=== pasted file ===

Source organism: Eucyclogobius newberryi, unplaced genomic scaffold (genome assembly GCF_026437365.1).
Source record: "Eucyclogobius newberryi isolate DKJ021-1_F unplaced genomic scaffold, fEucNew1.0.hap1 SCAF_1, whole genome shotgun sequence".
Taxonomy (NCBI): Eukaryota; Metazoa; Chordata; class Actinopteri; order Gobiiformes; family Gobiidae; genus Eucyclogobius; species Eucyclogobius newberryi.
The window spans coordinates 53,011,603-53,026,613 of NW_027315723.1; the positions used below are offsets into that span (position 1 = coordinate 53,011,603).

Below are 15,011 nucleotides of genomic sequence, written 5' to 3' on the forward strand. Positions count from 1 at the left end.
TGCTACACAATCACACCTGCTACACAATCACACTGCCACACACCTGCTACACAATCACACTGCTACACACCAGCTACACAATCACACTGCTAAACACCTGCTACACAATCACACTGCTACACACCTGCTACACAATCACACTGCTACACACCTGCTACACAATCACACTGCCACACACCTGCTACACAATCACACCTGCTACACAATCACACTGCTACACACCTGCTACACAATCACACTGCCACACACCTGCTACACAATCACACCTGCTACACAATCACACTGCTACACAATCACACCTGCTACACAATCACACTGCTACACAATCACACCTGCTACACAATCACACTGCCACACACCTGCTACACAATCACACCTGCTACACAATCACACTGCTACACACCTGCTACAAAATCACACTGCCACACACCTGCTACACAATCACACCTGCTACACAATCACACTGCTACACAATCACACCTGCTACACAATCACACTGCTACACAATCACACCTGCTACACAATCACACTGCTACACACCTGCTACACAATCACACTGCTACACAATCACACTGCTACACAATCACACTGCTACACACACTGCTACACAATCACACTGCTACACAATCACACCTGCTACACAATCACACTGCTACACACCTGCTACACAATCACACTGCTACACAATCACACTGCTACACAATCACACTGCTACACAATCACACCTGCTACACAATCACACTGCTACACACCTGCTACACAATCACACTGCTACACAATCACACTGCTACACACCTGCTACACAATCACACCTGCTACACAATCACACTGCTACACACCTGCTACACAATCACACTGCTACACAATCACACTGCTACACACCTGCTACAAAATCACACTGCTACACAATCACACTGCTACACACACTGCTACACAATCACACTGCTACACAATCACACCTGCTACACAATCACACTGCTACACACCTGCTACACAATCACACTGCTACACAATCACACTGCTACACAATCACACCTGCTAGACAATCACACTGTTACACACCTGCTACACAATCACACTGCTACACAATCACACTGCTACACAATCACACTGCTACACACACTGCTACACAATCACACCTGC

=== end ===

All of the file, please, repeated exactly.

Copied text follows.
Source organism: Eucyclogobius newberryi, unplaced genomic scaffold (genome assembly GCF_026437365.1).
Source record: "Eucyclogobius newberryi isolate DKJ021-1_F unplaced genomic scaffold, fEucNew1.0.hap1 SCAF_1, whole genome shotgun sequence".
Taxonomy (NCBI): Eukaryota; Metazoa; Chordata; class Actinopteri; order Gobiiformes; family Gobiidae; genus Eucyclogobius; species Eucyclogobius newberryi.
The window spans coordinates 53,011,603-53,026,613 of NW_027315723.1; the positions used below are offsets into that span (position 1 = coordinate 53,011,603).

Below are 15,011 nucleotides of genomic sequence, written 5' to 3' on the forward strand. Positions count from 1 at the left end.
TGCTACACAATCACACCTGCTACACAATCACACTGCCACACACCTGCTACACAATCACACTGCTACACACCAGCTACACAATCACACTGCTAAACACCTGCTACACAATCACACTGCTACACACCTGCTACACAATCACACTGCTACACACCTGCTACACAATCACACTGCCACACACCTGCTACACAATCACACCTGCTACACAATCACACTGCTACACACCTGCTACACAATCACACTGCCACACACCTGCTACACAATCACACCTGCTACACAATCACACTGCTACACAATCACACCTGCTACACAATCACACTGCTACACAATCACACCTGCTACACAATCACACTGCCACACACCTGCTACACAATCACACCTGCTACACAATCACACTGCTACACACCTGCTACAAAATCACACTGCCACACACCTGCTACACAATCACACCTGCTACACAATCACACTGCTACACAATCACACCTGCTACACAATCACACTGCTACACAATCACACCTGCTACACAATCACACTGCTACACACCTGCTACACAATCACACTGCTACACAATCACACTGCTACACAATCACACTGCTACACACACTGCTACACAATCACACTGCTACACAATCACACCTGCTACACAATCACACTGCTACACACCTGCTACACAATCACACTGCTACACAATCACACTGCTACACAATCACACTGCTACACAATCACACCTGCTACACAATCACACTGCTACACACCTGCTACACAATCACACTGCTACACAATCACACTGCTACACACCTGCTACACAATCACACCTGCTACACAATCACACTGCTACACACCTGCTACACAATCACACTGCTACACAATCACACTGCTACACACCTGCTACAAAATCACACTGCTACACAATCACACTGCTACACACACTGCTACACAATCACACTGCTACACAATCACACCTGCTACACAATCACACTGCTACACACCTGCTACACAATCACACTGCTACACAATCACACTGCTACACAATCACACCTGCTAGACAATCACACTGTTACACACCTGCTACACAATCACACTGCTACACAATCACACTGCTACACAATCACACTGCTACACACACTGCTACACAATCACACCTGC